1. 2500 N Ocean was purchased by Natural Lands LLC (Florida) in July 2011 for $950K, who then sold it to Natural Lands LLC (Delaware) in June 2017 for $140K.
2. The owner of 2600 N Ocean is documented as Grand Bank National Association who acquired the vacant lot in October 2011 for $100. Yes, you read that correctly: $100.
The sale prices were so discounted for beachfront property in Boca largely because they were considered unbuildable due to our City’s CCCL Setback Ordinance. For the same reason, in 2018, the most recent tax year:
1. 2500 N Ocean was appraised at $140K
2. 2600 N Ocean at $150K by the Palm Beach County Property Appraiser.
Both owners recently negotiated with the City for purchase of their properties.
The owner of 2500 N Ocean required a return on investment of about 14,000%.
The owner of 2600 N Ocean required a return on investment of about 20,000,000%.
The City did not accede to the owners’ demands for ‘economically viable use’ of such excessive magnitude. But one wonders whether the City, or Beach and Parks District, or some foundation concerned with environmental or public values, might have purchased these properties for a fair and equitable amount, still leaving both owners with a hefty ‘economically viable’ profit. Owners don’t require a Variance to sell these lots at a healthy profit.
We’ve just looked at the petitioners’ claim that denying them a Variance would deprive them of economical use of their properties and found it to be groundless. Their second remarkable claim is that our City’s CCCL Setback Ordinance is unconstitutional. It’s not clear why the owners of the two lots make this claim. Maybe they wish to suggest that this Ordinance is indefensible and so they should not be subject to its terms. Or maybe to suggest that they could sue the City if not granted the Variances they seek.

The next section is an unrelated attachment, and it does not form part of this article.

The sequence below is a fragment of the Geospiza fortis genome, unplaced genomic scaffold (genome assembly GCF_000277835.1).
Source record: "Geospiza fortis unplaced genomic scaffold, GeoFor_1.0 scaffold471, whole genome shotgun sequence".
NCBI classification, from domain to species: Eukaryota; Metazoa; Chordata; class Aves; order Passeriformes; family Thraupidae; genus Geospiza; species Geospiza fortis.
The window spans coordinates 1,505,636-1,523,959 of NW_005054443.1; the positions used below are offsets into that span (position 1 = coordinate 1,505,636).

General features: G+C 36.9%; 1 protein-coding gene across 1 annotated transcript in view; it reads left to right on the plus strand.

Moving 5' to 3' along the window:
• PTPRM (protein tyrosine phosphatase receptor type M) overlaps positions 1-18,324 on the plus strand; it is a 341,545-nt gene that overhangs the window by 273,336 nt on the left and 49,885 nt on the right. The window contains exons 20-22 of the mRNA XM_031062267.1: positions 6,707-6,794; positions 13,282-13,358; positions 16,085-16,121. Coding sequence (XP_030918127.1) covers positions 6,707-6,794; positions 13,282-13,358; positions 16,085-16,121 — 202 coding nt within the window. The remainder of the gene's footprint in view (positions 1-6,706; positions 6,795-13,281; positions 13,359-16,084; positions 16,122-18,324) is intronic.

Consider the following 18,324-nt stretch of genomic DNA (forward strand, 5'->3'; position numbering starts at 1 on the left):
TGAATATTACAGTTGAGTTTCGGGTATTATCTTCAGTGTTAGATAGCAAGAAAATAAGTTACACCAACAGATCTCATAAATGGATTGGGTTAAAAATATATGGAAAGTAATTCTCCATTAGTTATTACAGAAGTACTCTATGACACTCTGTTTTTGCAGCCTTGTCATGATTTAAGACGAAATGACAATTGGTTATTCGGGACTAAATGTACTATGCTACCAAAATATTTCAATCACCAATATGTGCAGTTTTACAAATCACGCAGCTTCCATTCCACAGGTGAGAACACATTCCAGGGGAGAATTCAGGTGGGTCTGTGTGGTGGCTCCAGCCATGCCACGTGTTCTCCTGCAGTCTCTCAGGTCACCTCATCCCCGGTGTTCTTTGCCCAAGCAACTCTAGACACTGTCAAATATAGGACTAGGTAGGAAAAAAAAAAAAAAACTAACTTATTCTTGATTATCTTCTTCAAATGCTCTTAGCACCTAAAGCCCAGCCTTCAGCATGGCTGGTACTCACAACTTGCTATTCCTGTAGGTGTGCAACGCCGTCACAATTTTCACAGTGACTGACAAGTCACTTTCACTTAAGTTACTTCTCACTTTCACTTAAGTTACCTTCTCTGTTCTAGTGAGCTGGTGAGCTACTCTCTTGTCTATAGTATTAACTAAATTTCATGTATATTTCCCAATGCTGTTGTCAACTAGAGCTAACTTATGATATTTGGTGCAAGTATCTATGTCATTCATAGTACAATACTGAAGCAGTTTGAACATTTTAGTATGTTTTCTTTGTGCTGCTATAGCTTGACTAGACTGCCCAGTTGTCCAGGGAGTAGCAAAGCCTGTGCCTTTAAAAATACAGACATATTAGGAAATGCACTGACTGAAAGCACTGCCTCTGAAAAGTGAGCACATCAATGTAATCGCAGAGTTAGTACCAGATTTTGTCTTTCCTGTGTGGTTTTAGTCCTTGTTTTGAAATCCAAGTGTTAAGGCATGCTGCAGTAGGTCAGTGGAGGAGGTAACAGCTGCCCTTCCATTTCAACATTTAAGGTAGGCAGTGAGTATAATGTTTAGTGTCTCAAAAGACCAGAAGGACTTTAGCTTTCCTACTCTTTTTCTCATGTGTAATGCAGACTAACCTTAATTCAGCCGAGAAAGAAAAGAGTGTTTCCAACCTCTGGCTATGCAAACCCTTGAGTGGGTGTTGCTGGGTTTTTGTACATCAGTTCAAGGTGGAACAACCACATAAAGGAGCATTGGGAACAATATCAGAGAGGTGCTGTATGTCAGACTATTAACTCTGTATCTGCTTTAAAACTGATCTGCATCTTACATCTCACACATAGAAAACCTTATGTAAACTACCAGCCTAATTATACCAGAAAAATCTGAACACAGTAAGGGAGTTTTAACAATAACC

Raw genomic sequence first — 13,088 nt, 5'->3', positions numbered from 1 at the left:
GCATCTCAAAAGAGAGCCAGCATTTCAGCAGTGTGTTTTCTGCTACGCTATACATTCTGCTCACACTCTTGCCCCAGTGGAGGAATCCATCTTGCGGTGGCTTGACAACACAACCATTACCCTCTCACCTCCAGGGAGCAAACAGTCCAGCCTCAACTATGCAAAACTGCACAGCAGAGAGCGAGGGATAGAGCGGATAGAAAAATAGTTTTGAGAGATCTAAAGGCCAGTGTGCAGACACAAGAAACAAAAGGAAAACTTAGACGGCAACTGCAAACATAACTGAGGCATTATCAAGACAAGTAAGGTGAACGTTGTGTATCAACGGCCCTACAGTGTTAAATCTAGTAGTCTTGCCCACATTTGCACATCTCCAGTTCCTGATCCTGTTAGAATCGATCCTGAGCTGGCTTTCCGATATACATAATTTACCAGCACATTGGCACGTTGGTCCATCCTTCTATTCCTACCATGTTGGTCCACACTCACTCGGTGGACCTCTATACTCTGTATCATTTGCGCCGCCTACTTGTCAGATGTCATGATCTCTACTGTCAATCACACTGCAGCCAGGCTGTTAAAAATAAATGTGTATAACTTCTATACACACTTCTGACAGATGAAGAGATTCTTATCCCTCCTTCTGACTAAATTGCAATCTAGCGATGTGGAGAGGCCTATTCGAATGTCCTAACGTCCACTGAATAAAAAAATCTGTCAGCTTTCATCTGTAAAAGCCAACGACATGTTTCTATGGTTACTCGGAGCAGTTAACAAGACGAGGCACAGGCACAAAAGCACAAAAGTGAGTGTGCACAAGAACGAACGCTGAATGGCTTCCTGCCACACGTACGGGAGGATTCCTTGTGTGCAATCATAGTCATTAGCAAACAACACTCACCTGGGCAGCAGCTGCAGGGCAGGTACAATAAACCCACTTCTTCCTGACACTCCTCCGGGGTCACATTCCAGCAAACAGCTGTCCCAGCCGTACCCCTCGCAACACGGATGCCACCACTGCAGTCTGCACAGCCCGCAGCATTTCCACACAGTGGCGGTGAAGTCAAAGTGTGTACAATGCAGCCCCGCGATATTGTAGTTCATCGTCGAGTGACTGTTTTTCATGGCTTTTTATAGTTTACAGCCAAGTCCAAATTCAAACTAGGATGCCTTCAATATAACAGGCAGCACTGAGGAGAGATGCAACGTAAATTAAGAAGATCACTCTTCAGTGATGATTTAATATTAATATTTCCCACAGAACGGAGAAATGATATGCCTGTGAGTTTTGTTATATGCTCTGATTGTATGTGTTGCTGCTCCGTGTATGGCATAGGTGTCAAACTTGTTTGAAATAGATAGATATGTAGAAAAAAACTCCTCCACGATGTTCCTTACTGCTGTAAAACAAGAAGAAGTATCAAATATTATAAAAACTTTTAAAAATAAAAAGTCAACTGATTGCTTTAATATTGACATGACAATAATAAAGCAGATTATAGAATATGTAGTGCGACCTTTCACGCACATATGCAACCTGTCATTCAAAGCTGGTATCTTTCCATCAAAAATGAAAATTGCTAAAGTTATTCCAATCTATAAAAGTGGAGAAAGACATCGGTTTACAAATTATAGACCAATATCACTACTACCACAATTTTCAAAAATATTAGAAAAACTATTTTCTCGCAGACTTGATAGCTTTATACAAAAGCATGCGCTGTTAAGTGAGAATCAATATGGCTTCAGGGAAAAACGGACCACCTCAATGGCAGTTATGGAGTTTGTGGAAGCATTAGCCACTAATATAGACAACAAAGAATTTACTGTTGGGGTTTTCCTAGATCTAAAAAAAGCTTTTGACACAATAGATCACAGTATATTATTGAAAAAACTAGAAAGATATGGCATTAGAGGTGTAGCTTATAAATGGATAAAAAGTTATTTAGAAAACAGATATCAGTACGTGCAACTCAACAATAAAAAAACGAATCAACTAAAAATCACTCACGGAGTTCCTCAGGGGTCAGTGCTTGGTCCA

What is clear is that that City Council is not the right forum for deciding a law’s constitutionality. Both petitioners have had standing for seven years to challenge the constitutionality of Sec. 28-1556(3), our City’s CCCL Setback Ordinance, since acquiring these lots in 2011. Have they filed motions to challenge this law in the courts, which is the right forum for doing so? If not, claims of unconstitutionality are gratuitous, and the City’s prerogative is to presume the law’s constitutionality.
Remember to attend the Environmental Advisory Board (EAB) meeting on August 29th at 5:30pm to voice your opposition to beach development. The focus at this meeting is environmental loss that would result from construction of these four-story buildings on our beaches.
We’ve seen here that petitioners don’t come close to meeting this condition for Variance approval. We’ll see that they also fail to meet other necessary conditions in forthcoming articles. Yet despite failing to qualify for a Variance as required by City Code, developers of the beachfront parcels would be permitted to build if the candidates they fund, directly and through their hired attorneys and lobbyists, win seats on the City Council.